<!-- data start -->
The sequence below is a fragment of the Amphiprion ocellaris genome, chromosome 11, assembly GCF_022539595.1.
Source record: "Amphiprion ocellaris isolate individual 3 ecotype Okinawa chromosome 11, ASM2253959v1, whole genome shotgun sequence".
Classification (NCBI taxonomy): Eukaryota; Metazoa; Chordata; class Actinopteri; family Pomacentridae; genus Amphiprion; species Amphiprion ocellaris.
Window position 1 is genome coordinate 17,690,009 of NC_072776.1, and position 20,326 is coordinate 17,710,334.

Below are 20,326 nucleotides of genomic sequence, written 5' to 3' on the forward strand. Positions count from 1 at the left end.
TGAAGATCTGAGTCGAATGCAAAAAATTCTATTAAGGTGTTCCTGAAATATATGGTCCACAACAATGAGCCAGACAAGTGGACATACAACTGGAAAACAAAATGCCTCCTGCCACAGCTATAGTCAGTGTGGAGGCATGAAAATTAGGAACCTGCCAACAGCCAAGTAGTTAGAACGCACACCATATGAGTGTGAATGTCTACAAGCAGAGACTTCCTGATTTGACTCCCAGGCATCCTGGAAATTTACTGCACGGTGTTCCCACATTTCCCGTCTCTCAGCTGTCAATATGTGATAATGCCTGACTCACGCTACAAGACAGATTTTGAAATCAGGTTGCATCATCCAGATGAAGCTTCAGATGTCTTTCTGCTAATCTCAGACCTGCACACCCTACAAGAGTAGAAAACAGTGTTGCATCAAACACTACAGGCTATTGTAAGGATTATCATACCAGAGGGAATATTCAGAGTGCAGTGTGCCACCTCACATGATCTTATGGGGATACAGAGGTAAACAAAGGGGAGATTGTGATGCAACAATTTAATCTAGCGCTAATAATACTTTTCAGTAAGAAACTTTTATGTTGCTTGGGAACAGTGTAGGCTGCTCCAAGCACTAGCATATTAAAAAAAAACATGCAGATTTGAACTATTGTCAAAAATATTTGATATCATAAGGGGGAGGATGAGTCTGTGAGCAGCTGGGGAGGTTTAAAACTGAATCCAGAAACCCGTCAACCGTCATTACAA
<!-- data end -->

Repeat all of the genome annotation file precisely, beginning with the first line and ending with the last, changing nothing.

The sequence below is a fragment of the Amphiprion ocellaris genome, chromosome 11, assembly GCF_022539595.1.
Source record: "Amphiprion ocellaris isolate individual 3 ecotype Okinawa chromosome 11, ASM2253959v1, whole genome shotgun sequence".
Classification (NCBI taxonomy): Eukaryota; Metazoa; Chordata; class Actinopteri; family Pomacentridae; genus Amphiprion; species Amphiprion ocellaris.
Window position 1 is genome coordinate 17,690,009 of NC_072776.1, and position 20,326 is coordinate 17,710,334.

Below are 20,326 nucleotides of genomic sequence, written 5' to 3' on the forward strand. Positions count from 1 at the left end.
TGAAGATCTGAGTCGAATGCAAAAAATTCTATTAAGGTGTTCCTGAAATATATGGTCCACAACAATGAGCCAGACAAGTGGACATACAACTGGAAAACAAAATGCCTCCTGCCACAGCTATAGTCAGTGTGGAGGCATGAAAATTAGGAACCTGCCAACAGCCAAGTAGTTAGAACGCACACCATATGAGTGTGAATGTCTACAAGCAGAGACTTCCTGATTTGACTCCCAGGCATCCTGGAAATTTACTGCACGGTGTTCCCACATTTCCCGTCTCTCAGCTGTCAATATGTGATAATGCCTGACTCACGCTACAAGACAGATTTTGAAATCAGGTTGCATCATCCAGATGAAGCTTCAGATGTCTTTCTGCTAATCTCAGACCTGCACACCCTACAAGAGTAGAAAACAGTGTTGCATCAAACACTACAGGCTATTGTAAGGATTATCATACCAGAGGGAATATTCAGAGTGCAGTGTGCCACCTCACATGATCTTATGGGGATACAGAGGTAAACAAAGGGGAGATTGTGATGCAACAATTTAATCTAGCGCTAATAATACTTTTCAGTAAGAAACTTTTATGTTGCTTGGGAACAGTGTAGGCTGCTCCAAGCACTAGCATATTAAAAAAAAACATGCAGATTTGAACTATTGTCAAAAATATTTGATATCATAAGGGGGAGGATGAGTCTGTGAGCAGCTGGGGAGGTTTAAAACTGAATCCAGAAACCCGTCAACCGTCATTACAA